The Niceties of District Planning: An Operational Framework, Dr Bedprakas Syam Roy, Kalpaz Publications, Pp 291, Rs 725.00
DECENTRALISATION is the theme of the book and how it is necessary in chalking out a district’s development plan.
Democracy and democratic governance have become the order of the human civilisation and of the modern state. Gone are the days when the citizens of a state looking for amenities of life depended on the benevolence of the dictator or the ruler. The traditional system of governance by remote control from distant locations is also no substitute for a system of local governance and local participation.
Local participation enables not only selection of locally relevant schemes with its bearing on living environment, but also promotes cost efficiency by subjecting openness to public scrutiny and by institutionalising accountability to the stakeholder community and other individuals. Here the author advocates that involvement of local people results in investment in socially desirable schemes like provision of drinking water, health care and primary education, subsequently leading to development of the locality or the district. He suggests division of decentralised governance both horizontally as well as vertically. Horizontal decentralisation is characterised by disbursement of power among institutions at the same level, that is, decision of any government to “concurrently empower its line departments to take spending decisions, like those of its finance department, belong to this category.” Here financial power is spread across the line departments without keeping it concentrated within the finance department alone. Vertical decentralisation is distinguished by delegation of some of the powers of Central Government to the lower tier of authorities – “to states in federal countries and further down to regional and local governments or even to village institutions.”
Vertical decentralisation can be in three forms – decentralisation, delegation and devolution. Decentralisation is the primary stage where limited power and authority are passed down. Here few decisions are taken without referring to the government. Delegation falls in the intermediate stage of decentralisation where some defined authority and decision-making powers on specified items are passed on to local officials, but the government retains the right to overturn or reject or withdraw the powers given. Devolution is the strongest form of decentralisation, covering local institutions only. Full decision-making powers are granted to local authorities without referring to the government. Such bodies are empowered with financial power as well as authority to design and execute local development projects and programmes.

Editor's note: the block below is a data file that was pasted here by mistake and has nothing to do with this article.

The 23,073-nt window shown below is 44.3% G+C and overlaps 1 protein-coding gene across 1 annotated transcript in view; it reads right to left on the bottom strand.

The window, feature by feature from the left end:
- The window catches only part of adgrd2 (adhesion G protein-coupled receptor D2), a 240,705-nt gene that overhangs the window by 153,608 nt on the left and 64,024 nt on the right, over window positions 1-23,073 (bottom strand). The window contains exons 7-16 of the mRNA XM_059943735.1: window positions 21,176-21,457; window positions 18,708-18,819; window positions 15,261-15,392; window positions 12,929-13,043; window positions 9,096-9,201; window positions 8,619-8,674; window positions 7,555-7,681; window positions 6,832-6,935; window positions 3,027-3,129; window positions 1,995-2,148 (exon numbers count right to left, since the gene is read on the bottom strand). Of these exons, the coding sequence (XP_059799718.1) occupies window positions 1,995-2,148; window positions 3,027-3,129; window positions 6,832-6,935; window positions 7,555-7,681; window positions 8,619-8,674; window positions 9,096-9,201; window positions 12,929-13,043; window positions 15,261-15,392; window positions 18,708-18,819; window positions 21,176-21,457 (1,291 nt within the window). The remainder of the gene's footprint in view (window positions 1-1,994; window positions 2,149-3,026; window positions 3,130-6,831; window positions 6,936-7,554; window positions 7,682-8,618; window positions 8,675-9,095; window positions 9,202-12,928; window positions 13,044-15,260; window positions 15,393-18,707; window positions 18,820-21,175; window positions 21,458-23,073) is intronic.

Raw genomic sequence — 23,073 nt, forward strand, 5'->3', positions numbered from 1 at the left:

The author states that as things stand today, the state’s imperfect devolution coupled with assignment of the agency functions of the departments of the state government/central government to the tiers of the panchayat and the municipalities “has made planning rather confusing and complicated. Non-devolved items along with some assigned schemes of the government departments, have forced their presence in the plans of the panchayats or the municipalities,” with the exclusion of the planning efforts of line departments in the districts, making the district plans less wholesome. So he suggests incorporation of the planning efforts in the district plans as “this is a critical area of reforms under the District Plan and needs to be addressed early.”
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